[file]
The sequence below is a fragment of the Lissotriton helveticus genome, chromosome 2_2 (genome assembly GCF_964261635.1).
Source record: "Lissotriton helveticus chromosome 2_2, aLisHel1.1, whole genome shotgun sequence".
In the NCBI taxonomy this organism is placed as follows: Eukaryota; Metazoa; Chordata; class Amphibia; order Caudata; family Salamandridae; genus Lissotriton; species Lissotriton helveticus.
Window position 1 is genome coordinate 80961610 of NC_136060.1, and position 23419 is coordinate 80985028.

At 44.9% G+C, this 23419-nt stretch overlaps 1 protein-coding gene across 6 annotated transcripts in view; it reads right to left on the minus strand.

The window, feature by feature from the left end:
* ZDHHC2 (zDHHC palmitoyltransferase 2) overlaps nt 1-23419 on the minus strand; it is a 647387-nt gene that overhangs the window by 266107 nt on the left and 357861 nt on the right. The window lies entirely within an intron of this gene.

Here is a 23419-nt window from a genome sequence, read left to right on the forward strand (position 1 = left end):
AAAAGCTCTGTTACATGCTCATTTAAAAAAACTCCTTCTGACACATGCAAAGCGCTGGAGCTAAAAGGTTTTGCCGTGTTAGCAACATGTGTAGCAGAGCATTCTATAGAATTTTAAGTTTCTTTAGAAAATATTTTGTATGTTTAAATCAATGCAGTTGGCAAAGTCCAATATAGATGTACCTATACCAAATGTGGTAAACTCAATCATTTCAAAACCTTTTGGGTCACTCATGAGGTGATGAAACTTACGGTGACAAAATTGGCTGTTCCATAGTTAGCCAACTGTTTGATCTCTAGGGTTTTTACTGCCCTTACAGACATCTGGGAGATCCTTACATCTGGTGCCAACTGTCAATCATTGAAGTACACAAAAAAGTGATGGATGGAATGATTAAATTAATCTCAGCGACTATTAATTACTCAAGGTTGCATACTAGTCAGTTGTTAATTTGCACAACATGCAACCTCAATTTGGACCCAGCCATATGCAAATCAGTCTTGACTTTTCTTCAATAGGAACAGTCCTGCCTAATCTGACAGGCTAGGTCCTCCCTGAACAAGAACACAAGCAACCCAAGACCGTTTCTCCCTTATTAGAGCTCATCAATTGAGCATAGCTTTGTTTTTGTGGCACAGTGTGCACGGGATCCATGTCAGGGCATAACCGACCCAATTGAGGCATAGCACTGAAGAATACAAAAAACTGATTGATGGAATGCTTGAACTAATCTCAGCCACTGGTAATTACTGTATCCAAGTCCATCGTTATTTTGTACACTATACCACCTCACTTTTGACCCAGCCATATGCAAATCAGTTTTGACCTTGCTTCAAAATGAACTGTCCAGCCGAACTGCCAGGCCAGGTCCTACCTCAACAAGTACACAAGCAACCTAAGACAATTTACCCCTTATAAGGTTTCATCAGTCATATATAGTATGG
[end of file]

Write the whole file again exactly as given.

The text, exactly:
The sequence below is a fragment of the Lissotriton helveticus genome, chromosome 2_2 (genome assembly GCF_964261635.1).
Source record: "Lissotriton helveticus chromosome 2_2, aLisHel1.1, whole genome shotgun sequence".
In the NCBI taxonomy this organism is placed as follows: Eukaryota; Metazoa; Chordata; class Amphibia; order Caudata; family Salamandridae; genus Lissotriton; species Lissotriton helveticus.
Window position 1 is genome coordinate 80961610 of NC_136060.1, and position 23419 is coordinate 80985028.

At 44.9% G+C, this 23419-nt stretch overlaps 1 protein-coding gene across 6 annotated transcripts in view; it reads right to left on the minus strand.

The window, feature by feature from the left end:
* ZDHHC2 (zDHHC palmitoyltransferase 2) overlaps nt 1-23419 on the minus strand; it is a 647387-nt gene that overhangs the window by 266107 nt on the left and 357861 nt on the right. The window lies entirely within an intron of this gene.

Here is a 23419-nt window from a genome sequence, read left to right on the forward strand (position 1 = left end):
AAAAGCTCTGTTACATGCTCATTTAAAAAAACTCCTTCTGACACATGCAAAGCGCTGGAGCTAAAAGGTTTTGCCGTGTTAGCAACATGTGTAGCAGAGCATTCTATAGAATTTTAAGTTTCTTTAGAAAATATTTTGTATGTTTAAATCAATGCAGTTGGCAAAGTCCAATATAGATGTACCTATACCAAATGTGGTAAACTCAATCATTTCAAAACCTTTTGGGTCACTCATGAGGTGATGAAACTTACGGTGACAAAATTGGCTGTTCCATAGTTAGCCAACTGTTTGATCTCTAGGGTTTTTACTGCCCTTACAGACATCTGGGAGATCCTTACATCTGGTGCCAACTGTCAATCATTGAAGTACACAAAAAAGTGATGGATGGAATGATTAAATTAATCTCAGCGACTATTAATTACTCAAGGTTGCATACTAGTCAGTTGTTAATTTGCACAACATGCAACCTCAATTTGGACCCAGCCATATGCAAATCAGTCTTGACTTTTCTTCAATAGGAACAGTCCTGCCTAATCTGACAGGCTAGGTCCTCCCTGAACAAGAACACAAGCAACCCAAGACCGTTTCTCCCTTATTAGAGCTCATCAATTGAGCATAGCTTTGTTTTTGTGGCACAGTGTGCACGGGATCCATGTCAGGGCATAACCGACCCAATTGAGGCATAGCACTGAAGAATACAAAAAACTGATTGATGGAATGCTTGAACTAATCTCAGCCACTGGTAATTACTGTATCCAAGTCCATCGTTATTTTGTACACTATACCACCTCACTTTTGACCCAGCCATATGCAAATCAGTTTTGACCTTGCTTCAAAATGAACTGTCCAGCCGAACTGCCAGGCCAGGTCCTACCTCAACAAGTACACAAGCAACCTAAGACAATTTACCCCTTATAAGGTTTCATCAGTCATATATAGTATGG